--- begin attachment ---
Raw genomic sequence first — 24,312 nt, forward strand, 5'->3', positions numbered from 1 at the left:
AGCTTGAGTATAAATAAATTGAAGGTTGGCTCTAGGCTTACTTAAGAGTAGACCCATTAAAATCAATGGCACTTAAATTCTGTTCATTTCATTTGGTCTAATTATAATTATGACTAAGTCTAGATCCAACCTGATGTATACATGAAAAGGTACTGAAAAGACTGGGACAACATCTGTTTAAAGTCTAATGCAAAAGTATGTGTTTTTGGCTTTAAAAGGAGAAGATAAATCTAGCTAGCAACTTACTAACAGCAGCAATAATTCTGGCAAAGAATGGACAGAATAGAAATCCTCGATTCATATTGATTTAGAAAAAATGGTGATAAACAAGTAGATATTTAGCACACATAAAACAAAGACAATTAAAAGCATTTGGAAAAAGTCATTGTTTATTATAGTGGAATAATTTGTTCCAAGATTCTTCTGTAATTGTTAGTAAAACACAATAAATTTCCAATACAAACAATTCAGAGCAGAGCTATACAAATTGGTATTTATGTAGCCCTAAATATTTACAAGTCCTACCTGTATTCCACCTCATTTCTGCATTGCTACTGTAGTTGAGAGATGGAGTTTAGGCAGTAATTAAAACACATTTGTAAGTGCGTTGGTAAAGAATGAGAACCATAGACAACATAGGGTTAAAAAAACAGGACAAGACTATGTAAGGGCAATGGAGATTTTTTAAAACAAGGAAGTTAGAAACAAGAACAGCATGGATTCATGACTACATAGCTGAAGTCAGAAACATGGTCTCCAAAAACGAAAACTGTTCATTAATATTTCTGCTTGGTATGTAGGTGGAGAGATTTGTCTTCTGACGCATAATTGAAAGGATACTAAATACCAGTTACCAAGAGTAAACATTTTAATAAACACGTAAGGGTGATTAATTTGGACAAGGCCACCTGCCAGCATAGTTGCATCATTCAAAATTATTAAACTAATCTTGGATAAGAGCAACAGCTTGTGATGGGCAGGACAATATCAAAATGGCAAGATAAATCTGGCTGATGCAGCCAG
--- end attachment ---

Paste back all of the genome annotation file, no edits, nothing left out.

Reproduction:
Raw genomic sequence first — 24,312 nt, forward strand, 5'->3', positions numbered from 1 at the left:
AGCTTGAGTATAAATAAATTGAAGGTTGGCTCTAGGCTTACTTAAGAGTAGACCCATTAAAATCAATGGCACTTAAATTCTGTTCATTTCATTTGGTCTAATTATAATTATGACTAAGTCTAGATCCAACCTGATGTATACATGAAAAGGTACTGAAAAGACTGGGACAACATCTGTTTAAAGTCTAATGCAAAAGTATGTGTTTTTGGCTTTAAAAGGAGAAGATAAATCTAGCTAGCAACTTACTAACAGCAGCAATAATTCTGGCAAAGAATGGACAGAATAGAAATCCTCGATTCATATTGATTTAGAAAAAATGGTGATAAACAAGTAGATATTTAGCACACATAAAACAAAGACAATTAAAAGCATTTGGAAAAAGTCATTGTTTATTATAGTGGAATAATTTGTTCCAAGATTCTTCTGTAATTGTTAGTAAAACACAATAAATTTCCAATACAAACAATTCAGAGCAGAGCTATACAAATTGGTATTTATGTAGCCCTAAATATTTACAAGTCCTACCTGTATTCCACCTCATTTCTGCATTGCTACTGTAGTTGAGAGATGGAGTTTAGGCAGTAATTAAAACACATTTGTAAGTGCGTTGGTAAAGAATGAGAACCATAGACAACATAGGGTTAAAAAAACAGGACAAGACTATGTAAGGGCAATGGAGATTTTTTAAAACAAGGAAGTTAGAAACAAGAACAGCATGGATTCATGACTACATAGCTGAAGTCAGAAACATGGTCTCCAAAAACGAAAACTGTTCATTAATATTTCTGCTTGGTATGTAGGTGGAGAGATTTGTCTTCTGACGCATAATTGAAAGGATACTAAATACCAGTTACCAAGAGTAAACATTTTAATAAACACGTAAGGGTGATTAATTTGGACAAGGCCACCTGCCAGCATAGTTGCATCATTCAAAATTATTAAACTAATCTTGGATAAGAGCAACAGCTTGTGATGGGCAGGACAATATCAAAATGGCAAGATAAATCTGGCTGATGCAGCCAG